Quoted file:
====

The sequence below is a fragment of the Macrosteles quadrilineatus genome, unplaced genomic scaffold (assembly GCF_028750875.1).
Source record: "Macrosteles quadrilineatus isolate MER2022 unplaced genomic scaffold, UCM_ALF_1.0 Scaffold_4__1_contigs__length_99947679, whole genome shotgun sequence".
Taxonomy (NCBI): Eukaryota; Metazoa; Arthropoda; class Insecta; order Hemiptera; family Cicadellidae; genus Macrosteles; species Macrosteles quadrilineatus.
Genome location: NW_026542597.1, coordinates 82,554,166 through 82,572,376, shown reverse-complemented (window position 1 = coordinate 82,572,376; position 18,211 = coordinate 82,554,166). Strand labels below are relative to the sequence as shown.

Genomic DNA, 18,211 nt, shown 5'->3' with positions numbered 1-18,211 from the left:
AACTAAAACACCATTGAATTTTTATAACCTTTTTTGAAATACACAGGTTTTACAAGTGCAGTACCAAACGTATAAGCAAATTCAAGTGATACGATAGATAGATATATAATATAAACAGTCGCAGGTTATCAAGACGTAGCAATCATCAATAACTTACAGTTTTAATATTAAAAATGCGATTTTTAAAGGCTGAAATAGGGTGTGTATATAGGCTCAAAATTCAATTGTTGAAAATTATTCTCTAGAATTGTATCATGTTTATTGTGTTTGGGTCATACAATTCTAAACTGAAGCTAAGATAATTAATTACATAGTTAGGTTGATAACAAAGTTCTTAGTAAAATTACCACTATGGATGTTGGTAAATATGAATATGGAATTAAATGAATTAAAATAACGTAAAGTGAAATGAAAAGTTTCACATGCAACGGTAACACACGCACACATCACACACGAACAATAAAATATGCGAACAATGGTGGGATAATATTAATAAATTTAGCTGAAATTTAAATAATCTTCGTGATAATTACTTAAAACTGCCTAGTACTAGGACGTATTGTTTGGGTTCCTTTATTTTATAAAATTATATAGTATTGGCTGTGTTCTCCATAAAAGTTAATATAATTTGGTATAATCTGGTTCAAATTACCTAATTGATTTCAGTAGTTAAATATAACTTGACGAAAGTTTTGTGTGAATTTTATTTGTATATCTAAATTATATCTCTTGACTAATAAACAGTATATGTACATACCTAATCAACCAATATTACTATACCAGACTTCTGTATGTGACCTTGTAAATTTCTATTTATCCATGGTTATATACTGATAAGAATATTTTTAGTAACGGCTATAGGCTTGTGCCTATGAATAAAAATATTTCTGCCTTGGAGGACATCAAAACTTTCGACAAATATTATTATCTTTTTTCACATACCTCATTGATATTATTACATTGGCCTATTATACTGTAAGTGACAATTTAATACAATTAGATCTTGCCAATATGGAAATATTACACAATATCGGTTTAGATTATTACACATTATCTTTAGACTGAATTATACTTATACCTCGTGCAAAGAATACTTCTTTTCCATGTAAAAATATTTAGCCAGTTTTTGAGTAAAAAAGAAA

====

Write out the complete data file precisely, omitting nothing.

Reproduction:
The sequence below is a fragment of the Macrosteles quadrilineatus genome, unplaced genomic scaffold (assembly GCF_028750875.1).
Source record: "Macrosteles quadrilineatus isolate MER2022 unplaced genomic scaffold, UCM_ALF_1.0 Scaffold_4__1_contigs__length_99947679, whole genome shotgun sequence".
Taxonomy (NCBI): Eukaryota; Metazoa; Arthropoda; class Insecta; order Hemiptera; family Cicadellidae; genus Macrosteles; species Macrosteles quadrilineatus.
Genome location: NW_026542597.1, coordinates 82,554,166 through 82,572,376, shown reverse-complemented (window position 1 = coordinate 82,572,376; position 18,211 = coordinate 82,554,166). Strand labels below are relative to the sequence as shown.

Genomic DNA, 18,211 nt, shown 5'->3' with positions numbered 1-18,211 from the left:
AACTAAAACACCATTGAATTTTTATAACCTTTTTTGAAATACACAGGTTTTACAAGTGCAGTACCAAACGTATAAGCAAATTCAAGTGATACGATAGATAGATATATAATATAAACAGTCGCAGGTTATCAAGACGTAGCAATCATCAATAACTTACAGTTTTAATATTAAAAATGCGATTTTTAAAGGCTGAAATAGGGTGTGTATATAGGCTCAAAATTCAATTGTTGAAAATTATTCTCTAGAATTGTATCATGTTTATTGTGTTTGGGTCATACAATTCTAAACTGAAGCTAAGATAATTAATTACATAGTTAGGTTGATAACAAAGTTCTTAGTAAAATTACCACTATGGATGTTGGTAAATATGAATATGGAATTAAATGAATTAAAATAACGTAAAGTGAAATGAAAAGTTTCACATGCAACGGTAACACACGCACACATCACACACGAACAATAAAATATGCGAACAATGGTGGGATAATATTAATAAATTTAGCTGAAATTTAAATAATCTTCGTGATAATTACTTAAAACTGCCTAGTACTAGGACGTATTGTTTGGGTTCCTTTATTTTATAAAATTATATAGTATTGGCTGTGTTCTCCATAAAAGTTAATATAATTTGGTATAATCTGGTTCAAATTACCTAATTGATTTCAGTAGTTAAATATAACTTGACGAAAGTTTTGTGTGAATTTTATTTGTATATCTAAATTATATCTCTTGACTAATAAACAGTATATGTACATACCTAATCAACCAATATTACTATACCAGACTTCTGTATGTGACCTTGTAAATTTCTATTTATCCATGGTTATATACTGATAAGAATATTTTTAGTAACGGCTATAGGCTTGTGCCTATGAATAAAAATATTTCTGCCTTGGAGGACATCAAAACTTTCGACAAATATTATTATCTTTTTTCACATACCTCATTGATATTATTACATTGGCCTATTATACTGTAAGTGACAATTTAATACAATTAGATCTTGCCAATATGGAAATATTACACAATATCGGTTTAGATTATTACACATTATCTTTAGACTGAATTATACTTATACCTCGTGCAAAGAATACTTCTTTTCCATGTAAAAATATTTAGCCAGTTTTTGAGTAAAAAAGAAA